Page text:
Appeal from the Order Entered July 11, 1984 in the Court of Common Pleas of Philadelphia County, Criminal No. 84-01-3094.
Kathleen A. McDonnell, Assistant District Attorney, Philadelphia, for Commonwealth, appellant.
Ronald J. Pressley, Philadelphia, for appellee.
Cirillo, President Judge, and Wieand and Olszewski, JJ. Wieand, J., files concurring opinion.
[ 355 Pa. Super. Page 503]
This appeal is from the order of the Court of Common Pleas of Philadelphia County reducing the grade of appellee's robbery conviction. Appellee was found guilty in a non-jury trial before the Honorable Judge D'Alessandro of robbery, a felony of the first degree,*fn1 and related charges.*fn2 While post-trial motions were pending, appellee's co-defendant was tried before Judge D'Alessandro and was convicted of robbery, a felony in the third degree and the same accompanying offenses. In response to appellee's post-trial motions which, inter alia, challenged the sufficiency of the robbery conviction, Judge D'Alessandro amended his findings, and downgraded appellee's conviction to robbery, a felony of the third degree. Appellee was then sentenced to a term of four to eight months in the county prison on the
[ 355 Pa. Super. Page 504]
third degree felony robbery conviction. This appeal is brought by the Commonwealth, which raises one issue for our consideration: whether the trial court erred in arresting judgment of appellee's conviction of first degree felony robbery and substituting a lesser third degree felony robbery conviction.
It is clear that a trial judge has no more authority over a verdict in a non-jury trial than he does over a jury verdict. Following the recording of a verdict in a non-jury trial, the trial judge is limited to a consideration of post-verdict motions in arrest of judgment or the granting of a new trial. Commonwealth v. Meadows, 471 Pa. 201, 369 A.2d 1266 (1977); Commonwealth v. Parker, 305 Pa. Super. 516, 451 A.2d 767 (1982). In a motion for an arrest of judgment, the trial judge cannot alter the verdict based upon a redetermination of credibility or a re-evaluation of the evidence. Commonwealth v. Parker, 305 Pa. Super. 516, 451 A.2d 767 (1982).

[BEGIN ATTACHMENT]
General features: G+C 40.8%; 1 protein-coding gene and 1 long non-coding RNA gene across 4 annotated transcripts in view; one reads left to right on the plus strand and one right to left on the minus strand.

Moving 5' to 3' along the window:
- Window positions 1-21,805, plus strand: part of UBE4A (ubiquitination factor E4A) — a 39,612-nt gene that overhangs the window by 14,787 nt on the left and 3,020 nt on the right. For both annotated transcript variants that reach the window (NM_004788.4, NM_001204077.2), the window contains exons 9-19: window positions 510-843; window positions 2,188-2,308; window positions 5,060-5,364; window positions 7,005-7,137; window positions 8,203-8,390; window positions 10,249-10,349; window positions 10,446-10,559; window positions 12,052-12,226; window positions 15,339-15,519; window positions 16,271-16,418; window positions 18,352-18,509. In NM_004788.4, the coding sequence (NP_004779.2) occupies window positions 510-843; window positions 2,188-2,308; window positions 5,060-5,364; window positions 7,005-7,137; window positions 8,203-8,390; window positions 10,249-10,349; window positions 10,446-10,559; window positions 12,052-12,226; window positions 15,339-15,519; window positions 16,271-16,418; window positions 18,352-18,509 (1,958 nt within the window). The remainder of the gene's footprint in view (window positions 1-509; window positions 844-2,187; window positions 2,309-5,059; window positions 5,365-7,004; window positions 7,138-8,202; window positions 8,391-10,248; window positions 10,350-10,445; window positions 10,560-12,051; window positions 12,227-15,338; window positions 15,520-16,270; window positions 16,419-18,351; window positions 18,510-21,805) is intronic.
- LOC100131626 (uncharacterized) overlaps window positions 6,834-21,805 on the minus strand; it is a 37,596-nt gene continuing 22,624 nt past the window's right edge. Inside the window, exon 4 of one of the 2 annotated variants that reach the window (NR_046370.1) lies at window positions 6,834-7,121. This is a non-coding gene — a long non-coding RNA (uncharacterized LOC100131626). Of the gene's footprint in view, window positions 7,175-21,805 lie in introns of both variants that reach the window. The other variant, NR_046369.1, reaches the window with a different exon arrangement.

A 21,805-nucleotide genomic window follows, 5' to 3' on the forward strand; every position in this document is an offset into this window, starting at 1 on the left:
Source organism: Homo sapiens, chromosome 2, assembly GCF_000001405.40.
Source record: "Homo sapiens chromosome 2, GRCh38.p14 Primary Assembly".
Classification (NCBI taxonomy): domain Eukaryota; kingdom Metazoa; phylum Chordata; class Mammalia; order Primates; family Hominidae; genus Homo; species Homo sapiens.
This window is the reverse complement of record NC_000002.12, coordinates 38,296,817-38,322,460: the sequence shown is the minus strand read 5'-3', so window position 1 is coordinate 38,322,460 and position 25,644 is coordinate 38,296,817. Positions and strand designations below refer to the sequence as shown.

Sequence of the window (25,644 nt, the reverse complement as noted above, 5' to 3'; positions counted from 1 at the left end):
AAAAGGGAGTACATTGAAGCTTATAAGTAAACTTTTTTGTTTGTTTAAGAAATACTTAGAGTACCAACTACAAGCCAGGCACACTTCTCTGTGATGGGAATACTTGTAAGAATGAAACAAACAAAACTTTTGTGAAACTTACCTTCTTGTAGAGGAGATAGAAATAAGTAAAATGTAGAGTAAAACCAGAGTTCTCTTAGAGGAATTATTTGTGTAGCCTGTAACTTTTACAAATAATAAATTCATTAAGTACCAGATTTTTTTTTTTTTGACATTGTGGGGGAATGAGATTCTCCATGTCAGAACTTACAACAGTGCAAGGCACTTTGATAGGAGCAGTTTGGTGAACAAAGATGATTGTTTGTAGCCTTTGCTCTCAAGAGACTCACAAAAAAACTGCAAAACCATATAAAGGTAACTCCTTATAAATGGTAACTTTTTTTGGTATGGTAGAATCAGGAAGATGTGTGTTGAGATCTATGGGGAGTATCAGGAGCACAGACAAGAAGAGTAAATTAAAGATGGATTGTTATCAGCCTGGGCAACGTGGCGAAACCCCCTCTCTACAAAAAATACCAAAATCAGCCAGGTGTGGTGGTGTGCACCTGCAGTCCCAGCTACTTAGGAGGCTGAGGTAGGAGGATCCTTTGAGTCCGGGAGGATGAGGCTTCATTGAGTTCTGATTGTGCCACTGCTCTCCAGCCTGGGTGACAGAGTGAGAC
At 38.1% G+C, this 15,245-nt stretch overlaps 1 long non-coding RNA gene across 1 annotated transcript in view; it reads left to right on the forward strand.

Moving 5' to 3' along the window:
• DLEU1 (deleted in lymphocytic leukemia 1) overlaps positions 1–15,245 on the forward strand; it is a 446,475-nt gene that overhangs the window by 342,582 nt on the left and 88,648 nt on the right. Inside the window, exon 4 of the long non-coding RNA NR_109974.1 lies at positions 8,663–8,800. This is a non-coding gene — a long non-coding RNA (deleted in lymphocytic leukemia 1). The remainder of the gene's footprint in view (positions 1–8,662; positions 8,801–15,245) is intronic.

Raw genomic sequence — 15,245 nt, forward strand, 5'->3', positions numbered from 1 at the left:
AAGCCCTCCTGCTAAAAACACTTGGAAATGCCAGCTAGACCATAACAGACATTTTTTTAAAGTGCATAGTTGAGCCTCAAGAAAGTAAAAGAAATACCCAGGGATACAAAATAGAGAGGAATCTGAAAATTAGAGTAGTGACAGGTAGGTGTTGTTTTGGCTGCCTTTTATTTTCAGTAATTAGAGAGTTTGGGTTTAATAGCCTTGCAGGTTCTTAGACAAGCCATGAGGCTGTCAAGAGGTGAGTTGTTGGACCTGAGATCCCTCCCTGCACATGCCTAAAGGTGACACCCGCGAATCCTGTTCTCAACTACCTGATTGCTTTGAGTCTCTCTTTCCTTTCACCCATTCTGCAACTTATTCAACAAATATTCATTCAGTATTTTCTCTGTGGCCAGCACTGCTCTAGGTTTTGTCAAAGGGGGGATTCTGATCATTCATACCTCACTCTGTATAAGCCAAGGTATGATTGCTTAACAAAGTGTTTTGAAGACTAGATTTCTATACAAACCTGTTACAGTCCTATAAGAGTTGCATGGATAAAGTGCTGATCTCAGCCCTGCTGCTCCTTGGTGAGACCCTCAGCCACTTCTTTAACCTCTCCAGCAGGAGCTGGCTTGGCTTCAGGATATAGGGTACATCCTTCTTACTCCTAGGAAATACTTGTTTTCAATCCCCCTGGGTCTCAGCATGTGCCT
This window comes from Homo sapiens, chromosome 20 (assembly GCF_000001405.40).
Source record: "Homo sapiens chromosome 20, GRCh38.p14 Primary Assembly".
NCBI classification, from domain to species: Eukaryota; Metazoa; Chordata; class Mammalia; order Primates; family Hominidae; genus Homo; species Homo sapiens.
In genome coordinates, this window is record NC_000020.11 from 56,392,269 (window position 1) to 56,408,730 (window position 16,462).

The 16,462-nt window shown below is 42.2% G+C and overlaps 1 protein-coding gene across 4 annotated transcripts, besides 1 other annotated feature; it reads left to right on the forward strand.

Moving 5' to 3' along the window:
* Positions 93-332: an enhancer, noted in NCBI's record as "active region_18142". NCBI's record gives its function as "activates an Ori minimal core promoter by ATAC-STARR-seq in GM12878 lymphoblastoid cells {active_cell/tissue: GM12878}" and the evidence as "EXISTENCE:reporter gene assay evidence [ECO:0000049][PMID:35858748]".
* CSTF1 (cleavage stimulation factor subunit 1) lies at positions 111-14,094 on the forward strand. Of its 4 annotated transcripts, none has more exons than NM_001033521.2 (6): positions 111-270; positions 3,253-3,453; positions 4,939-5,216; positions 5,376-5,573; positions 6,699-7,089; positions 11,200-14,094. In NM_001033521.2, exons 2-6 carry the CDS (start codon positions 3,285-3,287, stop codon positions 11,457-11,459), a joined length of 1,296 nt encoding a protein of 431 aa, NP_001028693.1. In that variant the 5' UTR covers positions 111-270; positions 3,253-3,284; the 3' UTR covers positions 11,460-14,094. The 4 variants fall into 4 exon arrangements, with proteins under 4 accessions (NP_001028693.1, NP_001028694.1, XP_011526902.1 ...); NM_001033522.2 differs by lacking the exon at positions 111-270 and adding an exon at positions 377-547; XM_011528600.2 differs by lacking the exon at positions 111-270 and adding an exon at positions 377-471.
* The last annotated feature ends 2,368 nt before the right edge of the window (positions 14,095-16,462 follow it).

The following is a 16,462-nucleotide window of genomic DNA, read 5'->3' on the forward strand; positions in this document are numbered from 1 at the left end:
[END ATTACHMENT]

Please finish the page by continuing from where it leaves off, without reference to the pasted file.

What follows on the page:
In the case at bar, the trial judge states that he changed the degree of appellee's conviction using the discretionary powers of the court. Thus, he claims that the court will not confine its review of the evidence to that typically undertaken in an arrest of judgment. In effect, the trial judge used a hybrid of sua sponte reconsideration and reconsideration based on a motion in arrest of judgment. There is, however, no authority cited for the trial judge's action. Therefore, it is incumbent upon our court to determine whether the trial judge acted properly. We find that the trial judge acted improperly.
In Commonwealth v. Parker, 305 Pa. Super. 516, 451 A.2d 767 (1982), the trial judge found the appellee, Parker, guilty of robbery and possession of an instrument of crime following a non-jury trial. Four days past the deadline for filing post-verdict motions, the lower court entered an order reconsidering its verdict of guilty. Parker's trial judge ordered, upon reconsideration of the facts, that the verdict of guilty be changed to a verdict of not guilty. Id., 305
[ 355 Pa. Super. Page 505]
Pa. Super. at 518-522, 451 A.2d at 768-769. On appeal, this Court vacated the trial judge's order and reinstated the verdicts of guilty, as we held that the trial judge exceeded his post-verdict authority ...